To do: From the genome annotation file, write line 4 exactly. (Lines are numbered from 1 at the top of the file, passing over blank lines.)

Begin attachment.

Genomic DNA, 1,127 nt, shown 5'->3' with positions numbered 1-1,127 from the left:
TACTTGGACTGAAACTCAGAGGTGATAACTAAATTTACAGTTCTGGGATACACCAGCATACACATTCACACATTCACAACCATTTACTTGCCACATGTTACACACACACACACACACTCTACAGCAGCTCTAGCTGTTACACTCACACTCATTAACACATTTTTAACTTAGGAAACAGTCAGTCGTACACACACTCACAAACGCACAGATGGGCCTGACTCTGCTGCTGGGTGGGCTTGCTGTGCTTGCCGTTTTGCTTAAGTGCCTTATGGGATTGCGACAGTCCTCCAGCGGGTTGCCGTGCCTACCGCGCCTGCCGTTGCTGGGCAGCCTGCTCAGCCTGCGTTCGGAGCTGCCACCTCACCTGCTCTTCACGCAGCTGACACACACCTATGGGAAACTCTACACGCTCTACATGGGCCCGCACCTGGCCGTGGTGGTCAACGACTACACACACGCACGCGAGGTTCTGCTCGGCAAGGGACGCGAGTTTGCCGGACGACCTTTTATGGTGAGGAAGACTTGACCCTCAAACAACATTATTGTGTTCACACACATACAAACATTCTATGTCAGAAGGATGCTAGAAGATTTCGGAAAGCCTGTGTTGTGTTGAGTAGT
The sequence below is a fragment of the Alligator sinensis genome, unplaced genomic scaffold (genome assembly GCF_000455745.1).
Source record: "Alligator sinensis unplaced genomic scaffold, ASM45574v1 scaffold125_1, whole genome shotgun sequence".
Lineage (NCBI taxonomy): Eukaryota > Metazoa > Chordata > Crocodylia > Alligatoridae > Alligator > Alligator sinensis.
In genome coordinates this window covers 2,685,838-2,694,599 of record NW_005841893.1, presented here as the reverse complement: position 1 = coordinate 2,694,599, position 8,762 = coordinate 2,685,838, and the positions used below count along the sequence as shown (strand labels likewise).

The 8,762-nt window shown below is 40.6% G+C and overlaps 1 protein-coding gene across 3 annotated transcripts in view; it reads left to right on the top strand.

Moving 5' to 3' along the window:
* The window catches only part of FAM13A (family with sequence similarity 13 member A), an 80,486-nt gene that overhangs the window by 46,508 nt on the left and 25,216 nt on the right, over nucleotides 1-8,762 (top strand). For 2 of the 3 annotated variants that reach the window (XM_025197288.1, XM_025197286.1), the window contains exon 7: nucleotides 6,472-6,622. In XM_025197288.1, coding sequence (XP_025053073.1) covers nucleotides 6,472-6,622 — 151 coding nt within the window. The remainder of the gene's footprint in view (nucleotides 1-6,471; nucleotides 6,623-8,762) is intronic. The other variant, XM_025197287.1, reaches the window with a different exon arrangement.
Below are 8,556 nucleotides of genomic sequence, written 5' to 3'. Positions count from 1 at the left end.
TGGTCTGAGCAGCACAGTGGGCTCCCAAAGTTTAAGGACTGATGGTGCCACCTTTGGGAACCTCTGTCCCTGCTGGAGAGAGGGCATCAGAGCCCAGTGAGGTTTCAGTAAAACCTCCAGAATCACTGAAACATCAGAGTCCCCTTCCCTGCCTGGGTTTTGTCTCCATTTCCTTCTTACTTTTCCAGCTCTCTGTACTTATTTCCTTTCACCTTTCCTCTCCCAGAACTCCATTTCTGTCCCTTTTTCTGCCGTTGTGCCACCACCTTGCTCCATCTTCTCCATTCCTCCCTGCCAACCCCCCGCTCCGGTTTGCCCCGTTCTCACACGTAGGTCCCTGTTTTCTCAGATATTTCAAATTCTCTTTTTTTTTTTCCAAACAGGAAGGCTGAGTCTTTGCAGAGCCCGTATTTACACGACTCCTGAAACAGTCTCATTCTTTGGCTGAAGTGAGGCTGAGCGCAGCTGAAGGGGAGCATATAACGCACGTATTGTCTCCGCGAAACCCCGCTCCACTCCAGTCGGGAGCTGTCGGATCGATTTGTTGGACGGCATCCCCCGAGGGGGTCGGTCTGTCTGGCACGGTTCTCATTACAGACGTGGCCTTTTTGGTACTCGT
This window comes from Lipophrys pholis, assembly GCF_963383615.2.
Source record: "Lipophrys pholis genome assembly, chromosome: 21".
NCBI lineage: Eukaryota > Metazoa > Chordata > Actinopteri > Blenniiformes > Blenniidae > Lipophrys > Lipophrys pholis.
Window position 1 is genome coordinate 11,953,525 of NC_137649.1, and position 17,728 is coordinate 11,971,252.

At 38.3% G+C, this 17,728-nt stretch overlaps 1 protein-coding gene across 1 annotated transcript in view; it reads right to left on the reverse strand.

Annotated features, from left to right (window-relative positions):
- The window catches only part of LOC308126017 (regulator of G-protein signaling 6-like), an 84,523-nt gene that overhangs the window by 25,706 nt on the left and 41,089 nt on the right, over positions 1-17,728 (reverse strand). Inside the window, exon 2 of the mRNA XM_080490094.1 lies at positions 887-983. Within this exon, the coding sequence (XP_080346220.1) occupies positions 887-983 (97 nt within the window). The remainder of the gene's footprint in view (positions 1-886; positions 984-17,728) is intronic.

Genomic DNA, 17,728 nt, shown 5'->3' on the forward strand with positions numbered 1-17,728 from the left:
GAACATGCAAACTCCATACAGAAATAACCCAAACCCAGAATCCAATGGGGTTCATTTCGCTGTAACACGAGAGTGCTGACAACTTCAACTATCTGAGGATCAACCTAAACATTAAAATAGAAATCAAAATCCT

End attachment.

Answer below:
Source record: "Alligator sinensis unplaced genomic scaffold, ASM45574v1 scaffold125_1, whole genome shotgun sequence".